The Ohio House of Representatives recently approved a bill that will protect homeowners from rising property taxes. To offer property tax relief from Ohio, the new bill specifically changes the procedures used by the Tax Commissioner to carry out property tax sales assessment ratio studies.
Ohio Homeowners Relief Act: what is it?
On Wednesday, the Ohio House of Representatives approved House Bill 187, called the Ohio Homeowners Relief Act, to offer relief to residents from rising property taxes. Thomas Hall (R-Madison Twp.) is the bill sponsor, while the bill enjoys the support of Ohio REALTORS.
In May, Hall from Butler County and Adam Bird from Clermont County first introduced the Homeowners Relief Act to combat massive property value hikes. HB187 was approved by the House Ways and Means Committee after several hearings, and on Wednesday, it passed the House by 58 to 26 votes.
The bill requires the Tax Commissioner to work with local officials, as well as consider the last three years’ property values in a county to determine the property tax.
“This common-sense bill will protect vulnerable Ohioans and provide peace of mind to those who have concerns about paying for necessities, such as groceries, as a result of property tax increases,” said Hall.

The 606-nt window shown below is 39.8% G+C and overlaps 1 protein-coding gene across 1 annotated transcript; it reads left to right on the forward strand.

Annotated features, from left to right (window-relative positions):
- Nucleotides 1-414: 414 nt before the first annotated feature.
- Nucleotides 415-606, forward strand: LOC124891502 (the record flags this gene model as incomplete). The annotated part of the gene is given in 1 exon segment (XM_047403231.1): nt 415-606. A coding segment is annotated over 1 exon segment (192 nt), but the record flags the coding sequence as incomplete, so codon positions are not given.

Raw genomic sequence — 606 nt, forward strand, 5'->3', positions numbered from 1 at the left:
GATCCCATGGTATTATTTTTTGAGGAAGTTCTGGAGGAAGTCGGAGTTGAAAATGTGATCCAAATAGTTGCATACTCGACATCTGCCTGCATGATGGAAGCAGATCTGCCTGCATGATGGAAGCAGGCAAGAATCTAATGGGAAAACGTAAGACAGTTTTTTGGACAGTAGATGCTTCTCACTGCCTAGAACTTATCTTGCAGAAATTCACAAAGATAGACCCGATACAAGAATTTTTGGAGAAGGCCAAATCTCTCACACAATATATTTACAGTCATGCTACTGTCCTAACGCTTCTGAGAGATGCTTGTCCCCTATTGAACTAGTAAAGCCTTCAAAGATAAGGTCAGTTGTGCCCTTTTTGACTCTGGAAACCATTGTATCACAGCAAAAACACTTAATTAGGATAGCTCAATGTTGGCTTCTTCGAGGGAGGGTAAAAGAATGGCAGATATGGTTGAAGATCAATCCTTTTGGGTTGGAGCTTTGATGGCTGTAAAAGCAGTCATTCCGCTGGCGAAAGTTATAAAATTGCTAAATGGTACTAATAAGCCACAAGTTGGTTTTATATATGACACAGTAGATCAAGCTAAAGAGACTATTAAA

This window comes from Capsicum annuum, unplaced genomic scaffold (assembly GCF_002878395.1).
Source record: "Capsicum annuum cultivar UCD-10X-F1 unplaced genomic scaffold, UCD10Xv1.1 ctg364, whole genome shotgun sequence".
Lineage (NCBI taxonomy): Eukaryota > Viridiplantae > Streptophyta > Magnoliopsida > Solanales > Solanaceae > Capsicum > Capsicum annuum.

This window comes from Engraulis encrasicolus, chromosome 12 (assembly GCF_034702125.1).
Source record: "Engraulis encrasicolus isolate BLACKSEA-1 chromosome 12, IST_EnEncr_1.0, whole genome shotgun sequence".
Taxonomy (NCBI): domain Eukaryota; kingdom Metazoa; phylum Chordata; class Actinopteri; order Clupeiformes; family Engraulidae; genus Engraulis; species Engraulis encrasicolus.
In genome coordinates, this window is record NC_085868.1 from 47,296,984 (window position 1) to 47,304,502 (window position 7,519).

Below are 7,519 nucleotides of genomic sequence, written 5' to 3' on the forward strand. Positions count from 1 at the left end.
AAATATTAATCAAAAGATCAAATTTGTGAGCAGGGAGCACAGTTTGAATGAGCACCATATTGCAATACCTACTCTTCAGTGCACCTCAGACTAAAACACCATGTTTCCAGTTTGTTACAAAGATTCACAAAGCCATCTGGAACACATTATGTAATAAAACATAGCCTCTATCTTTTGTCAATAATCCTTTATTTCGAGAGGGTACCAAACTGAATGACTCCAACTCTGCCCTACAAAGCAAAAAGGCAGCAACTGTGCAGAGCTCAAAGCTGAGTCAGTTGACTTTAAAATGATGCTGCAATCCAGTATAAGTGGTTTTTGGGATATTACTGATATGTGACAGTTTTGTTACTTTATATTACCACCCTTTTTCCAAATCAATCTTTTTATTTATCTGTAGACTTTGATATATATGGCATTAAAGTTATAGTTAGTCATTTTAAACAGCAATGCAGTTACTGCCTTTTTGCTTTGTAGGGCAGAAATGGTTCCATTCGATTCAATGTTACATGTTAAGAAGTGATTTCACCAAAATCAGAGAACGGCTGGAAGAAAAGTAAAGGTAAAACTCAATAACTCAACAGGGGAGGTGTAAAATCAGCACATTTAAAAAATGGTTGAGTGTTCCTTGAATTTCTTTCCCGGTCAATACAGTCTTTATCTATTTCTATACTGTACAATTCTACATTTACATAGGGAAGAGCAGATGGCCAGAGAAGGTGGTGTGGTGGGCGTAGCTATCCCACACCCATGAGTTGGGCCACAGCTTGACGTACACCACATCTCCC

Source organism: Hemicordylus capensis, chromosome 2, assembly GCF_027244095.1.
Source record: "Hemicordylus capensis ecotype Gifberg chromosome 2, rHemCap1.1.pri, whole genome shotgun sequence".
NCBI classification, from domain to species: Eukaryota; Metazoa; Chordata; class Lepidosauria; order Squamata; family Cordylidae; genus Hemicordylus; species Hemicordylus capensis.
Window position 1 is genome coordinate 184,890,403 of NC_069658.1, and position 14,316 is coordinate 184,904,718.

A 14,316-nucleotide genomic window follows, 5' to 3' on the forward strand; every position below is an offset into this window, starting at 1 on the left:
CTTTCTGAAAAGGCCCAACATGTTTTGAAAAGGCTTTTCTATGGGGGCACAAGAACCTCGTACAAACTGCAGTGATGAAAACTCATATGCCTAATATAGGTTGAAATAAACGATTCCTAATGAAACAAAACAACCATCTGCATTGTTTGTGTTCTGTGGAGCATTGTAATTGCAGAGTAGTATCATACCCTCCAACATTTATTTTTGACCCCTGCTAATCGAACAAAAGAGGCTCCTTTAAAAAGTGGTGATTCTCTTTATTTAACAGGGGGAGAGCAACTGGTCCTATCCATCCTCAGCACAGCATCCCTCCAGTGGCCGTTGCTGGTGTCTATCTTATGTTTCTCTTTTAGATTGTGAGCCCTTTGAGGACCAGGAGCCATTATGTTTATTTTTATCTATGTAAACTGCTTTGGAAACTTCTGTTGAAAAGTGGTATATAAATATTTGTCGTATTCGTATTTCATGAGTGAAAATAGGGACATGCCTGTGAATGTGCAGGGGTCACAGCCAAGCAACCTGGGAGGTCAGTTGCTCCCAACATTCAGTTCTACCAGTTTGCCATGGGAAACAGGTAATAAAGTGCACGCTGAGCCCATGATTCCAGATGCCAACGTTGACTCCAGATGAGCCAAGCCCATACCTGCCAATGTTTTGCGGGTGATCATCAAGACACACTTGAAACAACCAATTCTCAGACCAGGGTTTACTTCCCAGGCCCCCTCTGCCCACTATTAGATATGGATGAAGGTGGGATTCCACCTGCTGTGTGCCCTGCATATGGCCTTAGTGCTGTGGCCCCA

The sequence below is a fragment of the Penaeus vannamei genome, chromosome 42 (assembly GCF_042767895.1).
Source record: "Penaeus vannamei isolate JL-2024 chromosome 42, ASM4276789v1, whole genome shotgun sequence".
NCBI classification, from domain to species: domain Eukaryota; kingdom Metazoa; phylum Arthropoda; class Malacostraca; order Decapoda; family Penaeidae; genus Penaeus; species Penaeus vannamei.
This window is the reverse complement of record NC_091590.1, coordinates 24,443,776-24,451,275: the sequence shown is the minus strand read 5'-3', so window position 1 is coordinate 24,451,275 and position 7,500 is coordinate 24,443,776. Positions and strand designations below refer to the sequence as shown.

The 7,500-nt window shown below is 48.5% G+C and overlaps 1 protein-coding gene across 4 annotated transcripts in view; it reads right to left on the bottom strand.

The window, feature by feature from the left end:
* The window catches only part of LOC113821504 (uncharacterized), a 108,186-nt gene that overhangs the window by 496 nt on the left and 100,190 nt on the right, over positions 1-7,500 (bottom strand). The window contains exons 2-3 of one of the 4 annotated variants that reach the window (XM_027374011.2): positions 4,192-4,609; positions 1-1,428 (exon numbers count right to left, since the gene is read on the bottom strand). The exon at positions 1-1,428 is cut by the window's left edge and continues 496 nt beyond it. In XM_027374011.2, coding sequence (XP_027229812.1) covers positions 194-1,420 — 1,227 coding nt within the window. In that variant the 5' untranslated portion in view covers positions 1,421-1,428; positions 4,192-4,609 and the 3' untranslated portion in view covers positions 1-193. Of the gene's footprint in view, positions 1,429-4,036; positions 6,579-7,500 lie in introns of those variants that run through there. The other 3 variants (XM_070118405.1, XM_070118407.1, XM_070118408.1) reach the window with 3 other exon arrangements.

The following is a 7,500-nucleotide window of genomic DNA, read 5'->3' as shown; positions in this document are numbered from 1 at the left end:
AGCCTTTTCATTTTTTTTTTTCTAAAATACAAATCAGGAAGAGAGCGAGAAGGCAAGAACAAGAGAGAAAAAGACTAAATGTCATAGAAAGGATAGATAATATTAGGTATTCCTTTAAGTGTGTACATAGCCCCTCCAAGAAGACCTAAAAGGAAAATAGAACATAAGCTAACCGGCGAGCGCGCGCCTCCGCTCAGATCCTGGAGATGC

Now, the bill heads to the Ohio Senate for consideration. The bill will have to come back to the House for concurrence if any changes are made to it. Republican Sen. George Lang of West Chester Twp. expects the bill to pass through their chamber on November 15, ready for Gov. Mike DeWine to sign the next day.
Property tax relief from Ohio: how it works
Ohio’s Homeowners Relief Act is in response to historic property value hikes expected in counties due to pandemic-induced skyrocketing property values. Taxable values are estimated to rise by 29% in Greene County, 34% in Montgomery County and 37% in Butler County.
To lower this burden, the new bill mandates the use of a three-year, equally weighted average when the county auditors value property, rather than using the sales from 2022. This equally weighted average is estimated to give an average hike of 25% for Montgomery counties, 28% hike for Clermont and 22% for Greene County.
Also, the new method would lower tax revenues by $539 million to local governments and schools over three years.
Hall wanted the Ohio Homeowners Relief Act to pass with the emergency clause. Including an emergency clause would have meant that the bill would take effect immediately, rather than the 90-day effective rule, once the governor approves it. The bill, however, would have needed 66 votes to come up with an emergency clause.
Montgomery County Auditor Karl Keith is happy that the bill didn’t pass with an emergency clause as now they will get more time to make it work accurately, according to Journal-News.